Frequently Asked questions – Free Movement explained:

European Commission – Free movement

Homepage of Vice-President Viviane Reding, EU Justice Commissioner:

Follow the Vice-President on Twitter:@VivianeRedingEU

Contacts :

Mina Andreeva (+32 2 299 13 82)

Natasha Bertaud (+32 2 296 74 56)

For the public: Europe Direct by phone 00 800 6 7 8 9 10 11 or by e­mail

ANNEX: Trends and patterns in the six cities

1. Total population composition in the 6 cities in 2011

The 6 cities vary significantly in terms of waves of migration they have experienced. Notably, Lille and Hamburg have a long migration history. On the contrary, the inflow of EU mobile citizens is a recent phenomenon in Dublin, Barcelona, Turin, with increasing inflows following the 2004 and 2007 enlargements. Finally, Prague has evolved from simply a transit route to a target country only recently.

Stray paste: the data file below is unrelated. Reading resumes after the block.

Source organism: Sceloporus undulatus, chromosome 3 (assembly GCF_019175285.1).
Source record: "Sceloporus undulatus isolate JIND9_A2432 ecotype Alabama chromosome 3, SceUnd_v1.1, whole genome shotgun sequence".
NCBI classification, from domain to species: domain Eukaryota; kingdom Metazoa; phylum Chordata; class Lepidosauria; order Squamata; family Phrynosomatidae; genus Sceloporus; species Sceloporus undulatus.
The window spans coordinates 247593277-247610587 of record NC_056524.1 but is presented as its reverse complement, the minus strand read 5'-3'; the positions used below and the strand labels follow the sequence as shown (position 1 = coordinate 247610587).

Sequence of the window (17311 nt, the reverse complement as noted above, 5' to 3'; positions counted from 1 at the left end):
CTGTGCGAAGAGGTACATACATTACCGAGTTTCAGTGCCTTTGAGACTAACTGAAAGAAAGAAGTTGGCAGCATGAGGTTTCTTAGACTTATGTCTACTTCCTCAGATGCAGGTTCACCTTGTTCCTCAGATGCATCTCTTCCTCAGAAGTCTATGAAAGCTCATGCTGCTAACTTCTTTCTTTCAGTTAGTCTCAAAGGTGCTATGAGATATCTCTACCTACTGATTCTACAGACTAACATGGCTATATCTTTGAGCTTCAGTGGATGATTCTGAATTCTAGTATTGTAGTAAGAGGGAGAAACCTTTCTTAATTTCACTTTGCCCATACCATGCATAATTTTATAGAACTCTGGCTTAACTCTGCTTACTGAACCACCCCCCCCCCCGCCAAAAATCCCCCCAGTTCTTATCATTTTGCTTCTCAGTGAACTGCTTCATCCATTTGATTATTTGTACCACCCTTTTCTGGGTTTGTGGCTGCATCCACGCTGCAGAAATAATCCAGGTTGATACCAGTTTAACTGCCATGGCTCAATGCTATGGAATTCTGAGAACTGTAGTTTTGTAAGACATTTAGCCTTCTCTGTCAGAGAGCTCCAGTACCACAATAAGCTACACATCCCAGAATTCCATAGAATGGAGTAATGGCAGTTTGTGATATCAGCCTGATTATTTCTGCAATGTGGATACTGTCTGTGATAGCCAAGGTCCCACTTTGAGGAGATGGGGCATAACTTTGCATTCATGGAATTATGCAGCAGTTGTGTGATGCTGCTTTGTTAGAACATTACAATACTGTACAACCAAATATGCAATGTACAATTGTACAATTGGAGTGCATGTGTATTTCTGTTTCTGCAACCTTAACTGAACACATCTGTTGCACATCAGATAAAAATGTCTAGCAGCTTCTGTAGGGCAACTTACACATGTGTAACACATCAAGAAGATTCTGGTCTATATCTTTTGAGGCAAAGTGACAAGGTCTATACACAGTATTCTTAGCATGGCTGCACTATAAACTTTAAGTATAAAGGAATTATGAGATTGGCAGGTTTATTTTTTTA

Source: National Statistical Offices, Note: TCNs = Third Country Nationals.

2. Composition of EU mobile citizens by country of origin in the 6 cities

In some cities, one or two nationalities make up the bulk of EU mobile citizens. This is the case in Turin, where 91.8% of EU mobile citizens are from Romania, and in Prague, where 52.5% of EU mobile citizens come from Slovakia. In other cities, although more EU nationalities are represented, two national groups prevail: in Lille (Lille Métrople Communauté Urbaine data) 30.2% of EU mobile citizens come from Portugal and 25.8% from Belgium; in Barcelona, citizens from Italy and France account respectively for 31.6% and 16.6% of EU mobile citizens. Finally, Hamburg and Dublin show a definitivelyfragmented picture, since these cities host a high number of different communities (despite the relevance of some national groups such as Polish, significant in both cities).


3. Free movement of Citizens: A Benefit to the economy of Turin